The recent tragic triple homicide in Austin is a stark reminder that perpetrators of domestic violence can, and sometimes do, escalate to homicide. That happened at least 178 times this past year in Texas alone. The Texas Council on Family Violence’s compelling and gut-wrenching annual report offers a brief account of each Texas victim.
Stephen Broderick, who is accused of the shootings in Austin, had prior allegations of family violence, including strangulation and sexual assault of a child. His wife applied for a protective order after he was arrested. She stated, “I’m afraid he will try to hurt me or my children because these allegations have come out and he may lose his career. Stephen has prior military experience and is SWAT trained. If he wanted to hurt someone, he would know how.”
When someone shows you who he is, believe him the first time. Broderick showed us who he was – a lethal abuser.
And the community did not do enough to stop him.
We didn’t stop him in part because domestic violence is considered a personal or family issue and not a community issue. However, studies show that 1 in 3 adult Texans experienced domestic violence during their lives. The Centers for Disease Control and Prevention reports that 1 in 4 women and 1 in 7 men will be physically assaulted by their intimate partners. Domestic violence is a public health crisis. It is a pandemic. It is not a personal or family crisis.
Just as we manage our current public health crisis with a coordinated community effort and science, we need to address the pandemic of intimate partner violence similarly. We need to dispel myths, biases and misinformation to ensure victim safety and to hold offenders accountable in a meaningful way.
Here is the science: Living with someone abusive is dangerous. Survivors are 3.6 times more likely to be killed when leaving than if they stayed. Without intervention, some people who are abusive will kill their partners, and that in those situations, children, other family members, bystanders and first responders are also at risk of being killed. Abusers are motivated by control, and that motivation is connected to risk and threat. Abusive behavior is complex and nuanced. The misinformation, myths and biases about domestic violence are getting people killed. We can fix that by educating those in power.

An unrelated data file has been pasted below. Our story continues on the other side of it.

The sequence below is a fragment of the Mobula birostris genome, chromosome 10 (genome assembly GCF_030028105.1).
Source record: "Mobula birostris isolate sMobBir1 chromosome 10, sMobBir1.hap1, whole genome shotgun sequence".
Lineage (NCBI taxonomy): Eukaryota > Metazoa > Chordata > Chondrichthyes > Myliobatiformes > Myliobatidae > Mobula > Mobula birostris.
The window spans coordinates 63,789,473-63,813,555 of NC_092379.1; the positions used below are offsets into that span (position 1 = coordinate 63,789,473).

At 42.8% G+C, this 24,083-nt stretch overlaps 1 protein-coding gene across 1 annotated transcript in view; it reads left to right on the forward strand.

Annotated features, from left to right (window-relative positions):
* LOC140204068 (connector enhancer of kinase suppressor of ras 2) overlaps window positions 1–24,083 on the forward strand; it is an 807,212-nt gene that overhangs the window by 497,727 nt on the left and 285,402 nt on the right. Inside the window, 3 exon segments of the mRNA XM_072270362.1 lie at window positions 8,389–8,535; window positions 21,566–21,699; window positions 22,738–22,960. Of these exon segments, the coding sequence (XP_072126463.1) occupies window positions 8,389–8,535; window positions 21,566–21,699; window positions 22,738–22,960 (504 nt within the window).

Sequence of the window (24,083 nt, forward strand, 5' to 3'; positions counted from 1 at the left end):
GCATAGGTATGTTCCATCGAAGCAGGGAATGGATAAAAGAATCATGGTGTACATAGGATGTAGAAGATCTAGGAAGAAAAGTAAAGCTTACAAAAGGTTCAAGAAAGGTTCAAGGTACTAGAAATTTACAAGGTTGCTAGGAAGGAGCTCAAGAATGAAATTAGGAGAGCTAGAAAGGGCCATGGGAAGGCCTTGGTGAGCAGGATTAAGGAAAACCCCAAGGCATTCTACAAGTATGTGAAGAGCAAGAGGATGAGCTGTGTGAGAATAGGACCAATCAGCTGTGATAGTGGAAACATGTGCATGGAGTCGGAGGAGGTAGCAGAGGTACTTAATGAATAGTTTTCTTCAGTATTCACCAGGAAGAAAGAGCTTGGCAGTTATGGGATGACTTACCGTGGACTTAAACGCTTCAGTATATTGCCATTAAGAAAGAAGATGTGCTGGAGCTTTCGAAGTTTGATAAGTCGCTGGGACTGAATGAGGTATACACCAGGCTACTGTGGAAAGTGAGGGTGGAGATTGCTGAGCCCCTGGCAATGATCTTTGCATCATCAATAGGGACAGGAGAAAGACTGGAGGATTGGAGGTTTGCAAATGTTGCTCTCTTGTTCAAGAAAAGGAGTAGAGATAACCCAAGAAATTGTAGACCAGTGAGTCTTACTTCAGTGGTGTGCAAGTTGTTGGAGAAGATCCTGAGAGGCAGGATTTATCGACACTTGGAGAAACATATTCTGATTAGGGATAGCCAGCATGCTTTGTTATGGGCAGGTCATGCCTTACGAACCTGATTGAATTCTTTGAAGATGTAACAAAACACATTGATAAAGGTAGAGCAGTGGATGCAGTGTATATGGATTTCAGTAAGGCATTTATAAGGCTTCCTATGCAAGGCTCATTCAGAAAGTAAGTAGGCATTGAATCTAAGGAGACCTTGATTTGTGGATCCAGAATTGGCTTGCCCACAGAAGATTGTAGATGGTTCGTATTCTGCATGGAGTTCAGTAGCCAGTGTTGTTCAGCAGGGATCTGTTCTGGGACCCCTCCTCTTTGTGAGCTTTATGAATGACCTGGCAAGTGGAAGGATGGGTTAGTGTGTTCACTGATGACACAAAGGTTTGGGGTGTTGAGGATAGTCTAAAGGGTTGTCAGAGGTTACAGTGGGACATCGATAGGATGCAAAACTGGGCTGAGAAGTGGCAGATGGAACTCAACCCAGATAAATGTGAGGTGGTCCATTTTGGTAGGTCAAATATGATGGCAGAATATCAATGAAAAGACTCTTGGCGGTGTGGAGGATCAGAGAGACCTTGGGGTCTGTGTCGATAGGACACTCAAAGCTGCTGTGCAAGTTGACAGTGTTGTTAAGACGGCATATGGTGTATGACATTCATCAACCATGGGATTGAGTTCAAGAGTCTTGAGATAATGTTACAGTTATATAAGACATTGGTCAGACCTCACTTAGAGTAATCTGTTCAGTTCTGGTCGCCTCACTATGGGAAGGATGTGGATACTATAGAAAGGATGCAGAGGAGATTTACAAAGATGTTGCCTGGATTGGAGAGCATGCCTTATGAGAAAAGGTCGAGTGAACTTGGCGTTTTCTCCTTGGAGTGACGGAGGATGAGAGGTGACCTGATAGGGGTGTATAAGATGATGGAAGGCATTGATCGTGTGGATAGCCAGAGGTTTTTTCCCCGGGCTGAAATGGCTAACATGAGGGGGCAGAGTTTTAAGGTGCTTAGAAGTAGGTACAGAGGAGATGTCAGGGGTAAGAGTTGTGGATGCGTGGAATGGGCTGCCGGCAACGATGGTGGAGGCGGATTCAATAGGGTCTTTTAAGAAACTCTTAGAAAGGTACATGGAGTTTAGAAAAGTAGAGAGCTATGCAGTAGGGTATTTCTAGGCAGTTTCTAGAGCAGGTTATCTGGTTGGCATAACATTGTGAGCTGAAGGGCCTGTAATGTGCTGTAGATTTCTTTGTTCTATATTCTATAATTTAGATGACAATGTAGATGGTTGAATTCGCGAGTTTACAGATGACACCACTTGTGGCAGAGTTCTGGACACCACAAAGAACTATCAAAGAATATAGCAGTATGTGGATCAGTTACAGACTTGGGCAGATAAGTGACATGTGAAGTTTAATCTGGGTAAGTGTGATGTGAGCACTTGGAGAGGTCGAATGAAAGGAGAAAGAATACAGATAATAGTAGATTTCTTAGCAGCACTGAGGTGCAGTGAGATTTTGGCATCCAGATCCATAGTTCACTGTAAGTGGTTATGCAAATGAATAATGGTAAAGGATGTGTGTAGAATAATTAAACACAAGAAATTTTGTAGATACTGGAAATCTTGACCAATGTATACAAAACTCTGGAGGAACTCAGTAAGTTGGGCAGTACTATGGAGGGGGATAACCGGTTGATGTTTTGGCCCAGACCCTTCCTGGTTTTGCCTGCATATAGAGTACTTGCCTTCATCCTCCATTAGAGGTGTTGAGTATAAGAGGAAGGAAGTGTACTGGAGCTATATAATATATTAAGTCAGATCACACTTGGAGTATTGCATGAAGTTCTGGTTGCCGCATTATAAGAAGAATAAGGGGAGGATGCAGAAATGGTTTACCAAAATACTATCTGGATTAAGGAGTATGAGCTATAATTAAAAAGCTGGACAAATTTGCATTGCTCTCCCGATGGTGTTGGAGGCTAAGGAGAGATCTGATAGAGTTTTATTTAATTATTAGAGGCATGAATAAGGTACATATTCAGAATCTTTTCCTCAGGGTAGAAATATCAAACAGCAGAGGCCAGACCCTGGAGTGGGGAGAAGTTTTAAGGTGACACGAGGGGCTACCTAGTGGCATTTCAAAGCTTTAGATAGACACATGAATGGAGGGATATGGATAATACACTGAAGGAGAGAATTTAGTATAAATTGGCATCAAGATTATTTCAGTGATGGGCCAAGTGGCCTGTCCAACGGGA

We should encourage multidisciplinary intimate partner violence education for prosecutors, law enforcement, domestic violence advocates and judges, similar to what Gov. Greg Abbott’s office is funding at The University of Texas at Austin, to provide training on the ethical use of expert witnesses in interpersonal violence cases.
These trainings offer an opportunity for participants and experts to work together to increase understanding of nuance and context with the ultimate goal of improving prosecutorial response. Right now these trainings are voluntary. They should be mandatory.
It’s vital that attorneys, community advocates, law enforcement officials, mental health professional, medical personnel and judicial representatives understand how trauma affects victim and offender behavior. By better understanding coercive control and the complexity and danger of leaving an abusive relationship, those in positions of influence can help end the cycle of trauma. They can develop pragmatic and effective ways to educate the courts on these topics and share their learned science.
Broderick posed a threat to his family because there was nothing that changed his behavior. Even though he and his wife were separated and she had a protective order, he still wanted to control her. In fact, he was looking for another way to control his family, which he found. His family spoke up and told us who he was. His wife told us he was at risk for escalation and lethality. It’s time to prioritize the safety of survivors so we don’t have more homicides.It’s time for a communitywide scientific approach to ending intimate partner violence. It’s time to listen to the science and expand education for judicial stakeholders.
Margaret Bassett is the director of applied research and innovative instruction and director of the Expert Witness Program in the Institute on Domestic Violence & Sexual Assault, Steve Hicks School of Social Work, at The University of Texas at Austin.
This op-ed was produced by Texas Perspectives and represents the views of the author, not of the Steve Hicks School of Social Work or The University of Texas at Austin.